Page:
This may be of interest:
From my notes:
The Norton Disney sub-site at Spalford became a burning and demolition area in 1951. Half sections of inverted Nissen hutting were sunk to a depth of seven foot in the soil. A concrete base was added, with six inches of sand for protection. Liquid mustard was poured into the container and incinerated. Two months later MoS inspectors from Kidbrooke and Rhydymwyn visited the site and following an inspection of the boreholes declared that the ground was very seriously contaminated, probably due to an impermeable layer.
Hello Peter......I will be an octogenarian when boxing day gets here!! As you say, there can not be many of us left who worked as bomb armourers on bomb dumps. I can confirm that we had a main line spur directly into Norton Disney and had to drag the trucks down to the bottom end of the camp with a tractor pulling them to get started and then running alongside the trucks to apply the brakes it was not a very precise method but somehow we managed. I dont really know if it was Spalford Wood or Warren..................we were just told it was Spalford. Sorry but I dont Know where Eagle Hall Wood is or was so cant help you there.......sorry. I enjoyed talking about my mermories and would be happy to add more as I remember things from those days, I have recently joined the Canal Zoners and Suez Veterans association and really enjoy the quarterly news letters and as with here I hope to contact one or two of my old friends and workmates..........sorry to disapoint ref mustard gas.....I was on demolition duty many times during my two years there and never saw or heard of it at all, in fact there were a couple of shanty huts on the site with people living in them, we had to go over to them and tell them we were about to blow and to stay inside, we also had to hoist red flags on a couple of lanes running nearby and stop traffic until the armourment officer blew his whistle to announce all clear!! One of our guys who was on red flag duty on the lane picked up a shiny object which turned out to be a 20mm round we had just sent into the sky and it exploded in his hand......................he was in hospital for weeks!!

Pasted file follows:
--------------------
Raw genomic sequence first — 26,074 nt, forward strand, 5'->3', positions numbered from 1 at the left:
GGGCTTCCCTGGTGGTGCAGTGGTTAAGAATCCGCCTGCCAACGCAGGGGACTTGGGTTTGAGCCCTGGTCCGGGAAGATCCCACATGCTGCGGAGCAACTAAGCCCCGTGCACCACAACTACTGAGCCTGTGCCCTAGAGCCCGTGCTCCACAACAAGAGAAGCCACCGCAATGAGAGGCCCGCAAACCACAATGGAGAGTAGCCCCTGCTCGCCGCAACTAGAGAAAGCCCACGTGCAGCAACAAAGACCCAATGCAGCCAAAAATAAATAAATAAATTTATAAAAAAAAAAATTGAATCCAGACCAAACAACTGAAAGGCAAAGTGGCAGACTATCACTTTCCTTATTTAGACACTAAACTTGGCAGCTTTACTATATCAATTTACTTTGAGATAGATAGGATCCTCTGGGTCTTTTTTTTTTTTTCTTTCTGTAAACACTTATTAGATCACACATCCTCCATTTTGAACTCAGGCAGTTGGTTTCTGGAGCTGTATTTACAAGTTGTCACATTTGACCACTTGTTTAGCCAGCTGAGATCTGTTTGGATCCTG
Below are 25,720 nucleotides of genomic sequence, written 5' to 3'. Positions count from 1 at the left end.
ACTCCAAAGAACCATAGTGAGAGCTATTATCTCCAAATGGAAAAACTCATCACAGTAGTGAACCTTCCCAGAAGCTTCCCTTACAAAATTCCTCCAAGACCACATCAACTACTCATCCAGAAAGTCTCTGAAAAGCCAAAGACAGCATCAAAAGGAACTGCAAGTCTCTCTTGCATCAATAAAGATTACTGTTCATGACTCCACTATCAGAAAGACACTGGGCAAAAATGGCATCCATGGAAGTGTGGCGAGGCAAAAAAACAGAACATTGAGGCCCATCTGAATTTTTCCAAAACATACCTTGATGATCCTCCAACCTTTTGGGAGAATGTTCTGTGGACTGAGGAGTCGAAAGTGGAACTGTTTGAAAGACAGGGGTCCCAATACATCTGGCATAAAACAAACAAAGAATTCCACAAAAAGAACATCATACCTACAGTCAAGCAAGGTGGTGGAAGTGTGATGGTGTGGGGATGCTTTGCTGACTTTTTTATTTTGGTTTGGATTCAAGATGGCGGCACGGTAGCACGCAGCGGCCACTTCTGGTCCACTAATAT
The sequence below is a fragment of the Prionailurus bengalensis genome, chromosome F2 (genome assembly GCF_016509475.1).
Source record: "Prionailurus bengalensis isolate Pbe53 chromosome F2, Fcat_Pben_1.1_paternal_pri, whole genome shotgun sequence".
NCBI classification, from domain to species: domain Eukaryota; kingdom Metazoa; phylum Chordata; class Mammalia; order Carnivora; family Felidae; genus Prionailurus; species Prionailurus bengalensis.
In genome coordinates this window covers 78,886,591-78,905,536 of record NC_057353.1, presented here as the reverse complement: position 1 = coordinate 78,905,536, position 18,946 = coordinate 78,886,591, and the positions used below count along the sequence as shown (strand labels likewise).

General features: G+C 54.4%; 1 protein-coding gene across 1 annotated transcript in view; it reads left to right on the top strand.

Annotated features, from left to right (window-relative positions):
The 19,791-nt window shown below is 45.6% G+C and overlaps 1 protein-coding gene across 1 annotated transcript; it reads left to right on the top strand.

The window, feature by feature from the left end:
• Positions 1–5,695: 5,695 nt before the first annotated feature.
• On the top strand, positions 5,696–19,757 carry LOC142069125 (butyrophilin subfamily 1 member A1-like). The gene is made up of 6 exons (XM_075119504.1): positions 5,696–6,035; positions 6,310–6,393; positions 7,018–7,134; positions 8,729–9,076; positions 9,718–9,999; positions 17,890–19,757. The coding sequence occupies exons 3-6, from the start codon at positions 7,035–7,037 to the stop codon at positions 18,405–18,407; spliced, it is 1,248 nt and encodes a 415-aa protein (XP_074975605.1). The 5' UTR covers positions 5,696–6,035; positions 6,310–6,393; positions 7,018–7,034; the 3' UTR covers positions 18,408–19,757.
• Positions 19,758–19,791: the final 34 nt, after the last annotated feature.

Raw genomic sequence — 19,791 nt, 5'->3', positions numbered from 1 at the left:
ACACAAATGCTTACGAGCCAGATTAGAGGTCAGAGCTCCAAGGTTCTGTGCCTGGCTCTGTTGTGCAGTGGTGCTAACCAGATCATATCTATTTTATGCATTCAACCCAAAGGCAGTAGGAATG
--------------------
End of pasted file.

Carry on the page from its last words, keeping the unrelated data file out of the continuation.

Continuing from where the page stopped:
Eagle Hall Wood was the one directly north of the most northerly bomb store; also known as Great Low Wood, here:
In the right hand window can be seen the overgrown HE Bomb Stores, top, centre (squarish) and bottom (triangular) and the track of the rail spur. Of course the wood has expanded a little since your time but did exist pre-war and with a few paved tracks through the wood might have been used for storage of SAA and Pyros and GD ammo.
Yes, the current Spalford Warren is mostly postwar plantation growth but looking at a 1955 OS map there was a small wood there during your time with old sand pits just to the south and I reckon these were your demolition sites.
You have prompted me to explain to our AiX readers that the Armament Trade during WW2 and post-war was split essentially into Armourer, Bombs and Armourer, Guns. It was probably mid to late 50s that they were amalgamated with new tradesmen being instructed on all aspects. But, the Armament Trade continued to have two skill levels, Mechanics and Fitters the difference being in the level of training and duration and subsequent qualification.